Imperial researchers have designed a malleable robotic arm that can be guided into shape by a person using augmented reality (AR) goggles.
The flexible arm, which was designed and built at Imperial College London, can be twisted and twisted in all directions, making it easily adaptable for potential applications in manufacturing, spacecraft maintenance and even injury rehabilitation She goes.
Rather than being constrained by rigid limbs and rigid joints, the versatile hand is easily bendable into a variety of shapes. In practice, people working with the robot will manually bend the arm into the exact shape needed for each task, a level of flexibility made possible by the slippery layers of mylar sheets inside, which slide over each other. and can be locked in place. However, configuring the robot to a specific shape without guidance has proved difficult for users.
To enhance the robot’s user-friendliness, researchers in Imperial’s REDS (Robotic Manipulation: Engineering, Design and Science) lab have designed a system for users to visualize in AR how to configure their robot. Wearing mixed reality smartglasses and through motion tracking cameras, users see in front of them templates and designs applied to their real-world environments. They then adjust the robotic arm until it matches the template, which turns green upon successful configuration to lock the robot in place.
The paper’s senior author, Dr. Nicolas Rojas from Imperial’s Dyson School of Design Engineering, said: “One of the major issues with accommodating these robots is the accuracy in their new position. We humans are not great at making sure the new positions match. eats template, which is why we looked to AR for help.
“We have shown that AR can make our flexible robots easier to work with. The approach gives users easy-to-build robot positioning for all kinds of applications, without requiring that much technical expertise.”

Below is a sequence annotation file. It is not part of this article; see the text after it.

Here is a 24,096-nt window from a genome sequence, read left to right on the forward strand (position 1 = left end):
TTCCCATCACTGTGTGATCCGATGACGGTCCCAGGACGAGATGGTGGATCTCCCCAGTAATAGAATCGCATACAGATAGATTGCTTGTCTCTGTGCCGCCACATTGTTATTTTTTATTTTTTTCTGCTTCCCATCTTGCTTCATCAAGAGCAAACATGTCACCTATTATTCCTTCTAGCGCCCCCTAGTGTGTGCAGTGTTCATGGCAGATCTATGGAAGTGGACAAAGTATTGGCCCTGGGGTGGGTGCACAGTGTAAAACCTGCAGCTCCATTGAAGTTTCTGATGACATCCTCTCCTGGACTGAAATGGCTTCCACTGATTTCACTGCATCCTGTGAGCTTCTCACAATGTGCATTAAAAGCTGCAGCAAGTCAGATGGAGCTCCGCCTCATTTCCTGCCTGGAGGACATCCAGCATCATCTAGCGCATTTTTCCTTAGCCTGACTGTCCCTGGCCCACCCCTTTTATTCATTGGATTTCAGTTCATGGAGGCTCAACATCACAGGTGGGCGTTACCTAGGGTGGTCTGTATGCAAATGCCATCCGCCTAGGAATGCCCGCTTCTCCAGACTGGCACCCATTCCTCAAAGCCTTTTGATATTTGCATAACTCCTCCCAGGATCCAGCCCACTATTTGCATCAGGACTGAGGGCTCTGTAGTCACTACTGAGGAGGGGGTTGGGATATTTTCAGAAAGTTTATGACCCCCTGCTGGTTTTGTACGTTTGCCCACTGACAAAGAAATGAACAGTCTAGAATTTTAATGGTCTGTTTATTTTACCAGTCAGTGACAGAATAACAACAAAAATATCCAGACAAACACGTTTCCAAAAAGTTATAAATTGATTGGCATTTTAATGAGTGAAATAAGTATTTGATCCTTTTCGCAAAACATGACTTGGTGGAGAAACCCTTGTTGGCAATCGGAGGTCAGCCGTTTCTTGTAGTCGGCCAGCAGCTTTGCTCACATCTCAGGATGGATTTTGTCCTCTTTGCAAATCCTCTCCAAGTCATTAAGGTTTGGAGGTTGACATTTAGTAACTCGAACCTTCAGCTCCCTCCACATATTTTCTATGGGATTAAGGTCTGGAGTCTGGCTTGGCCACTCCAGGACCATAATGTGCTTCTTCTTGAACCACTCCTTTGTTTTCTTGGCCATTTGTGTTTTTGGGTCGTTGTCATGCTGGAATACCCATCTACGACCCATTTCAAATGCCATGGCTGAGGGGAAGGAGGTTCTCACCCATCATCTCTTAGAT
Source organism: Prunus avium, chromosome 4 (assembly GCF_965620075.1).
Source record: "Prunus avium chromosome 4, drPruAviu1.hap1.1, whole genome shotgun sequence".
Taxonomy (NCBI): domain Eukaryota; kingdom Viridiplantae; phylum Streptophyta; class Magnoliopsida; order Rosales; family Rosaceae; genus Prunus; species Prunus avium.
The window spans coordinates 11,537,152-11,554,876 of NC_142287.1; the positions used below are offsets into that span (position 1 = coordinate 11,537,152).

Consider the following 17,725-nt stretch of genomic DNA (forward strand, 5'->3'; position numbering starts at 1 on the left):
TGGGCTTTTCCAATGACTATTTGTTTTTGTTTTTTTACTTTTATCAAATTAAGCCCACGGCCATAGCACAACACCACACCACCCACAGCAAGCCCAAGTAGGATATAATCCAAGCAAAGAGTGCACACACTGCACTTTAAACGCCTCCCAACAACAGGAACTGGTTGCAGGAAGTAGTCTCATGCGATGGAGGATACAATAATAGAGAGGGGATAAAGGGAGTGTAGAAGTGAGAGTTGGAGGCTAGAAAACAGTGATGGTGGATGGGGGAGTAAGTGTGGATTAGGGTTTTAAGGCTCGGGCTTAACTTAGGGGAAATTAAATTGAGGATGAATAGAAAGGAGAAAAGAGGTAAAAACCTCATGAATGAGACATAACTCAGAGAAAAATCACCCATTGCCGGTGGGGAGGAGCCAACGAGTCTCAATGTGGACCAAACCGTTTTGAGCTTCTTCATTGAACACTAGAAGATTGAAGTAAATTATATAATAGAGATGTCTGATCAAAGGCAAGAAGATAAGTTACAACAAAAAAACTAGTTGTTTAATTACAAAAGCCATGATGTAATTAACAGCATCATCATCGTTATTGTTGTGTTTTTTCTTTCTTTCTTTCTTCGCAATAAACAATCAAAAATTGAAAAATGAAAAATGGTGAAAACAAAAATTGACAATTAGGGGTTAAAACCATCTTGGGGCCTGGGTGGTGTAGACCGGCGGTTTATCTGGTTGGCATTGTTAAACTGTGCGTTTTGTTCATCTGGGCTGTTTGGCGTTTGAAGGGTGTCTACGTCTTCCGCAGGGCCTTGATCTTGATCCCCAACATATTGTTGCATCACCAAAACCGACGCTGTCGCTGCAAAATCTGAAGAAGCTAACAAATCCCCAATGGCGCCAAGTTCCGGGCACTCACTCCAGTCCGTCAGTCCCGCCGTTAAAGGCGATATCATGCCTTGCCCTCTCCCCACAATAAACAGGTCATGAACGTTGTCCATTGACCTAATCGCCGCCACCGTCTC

The researchers tested the system on five men aged 20-26 with experience in robotics, but no experience manipulating specifically malleable robots. Subjects were able to adjust the robot accurately, and the results are published in IEEE Robotics and Automation Magazine,
Although the pool of participants was narrow, the researchers say that their initial findings suggest that AR could be a successful approach to the adoption of malleable robots after further testing and user training.
bent into shape
Potential applications include manufacturing, and building and vehicle maintenance. Since the arm is lighter, it can also be used on spacecraft where low-weight devices are preferred. It is also gentle enough that it can be used in injury rehabilitation, helping one patient perform exercises while their physiotherapist performs another.
Co-first author Ph.D. Researchers Alex Rane and Angus Clark, from the Dyson School of Design Engineering, said: “In many ways it can be seen as a separate, twisted, third hand. It can help in many situations where an extra limb may come in handy. and help spread the workload.”
Researchers are still in the process of perfecting the robot as well as its AR component. Next, they will focus on introducing tactile and audio elements to AR to boost its accuracy in configuring the robot.
They are also looking at strengthening the robot. Although their flexibility and softness make them easier to configure and perhaps even safer for humans to work with, they tend to be less rigid in the locked position, which can affect accuracy and precision.
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Alex Rane et al, Augmented Reality-Assisted Reengineering and Vertical Views of Flexible Robots: Vertical Modification via Holographic Guidance, IEEE Robotics and Automation Magazine (2022). DOI: 10.1109/mra.2022.3141973
Provided by Imperial College London
Citation: Bendy Robotic Arm Transformed into Shape with the Help of Augmented Reality (2022, March 4), published March 29, 2022 at https://techxplore.com/news/2022-03-bendy-robotic-arm-augmented-reality Retrieved from .html.
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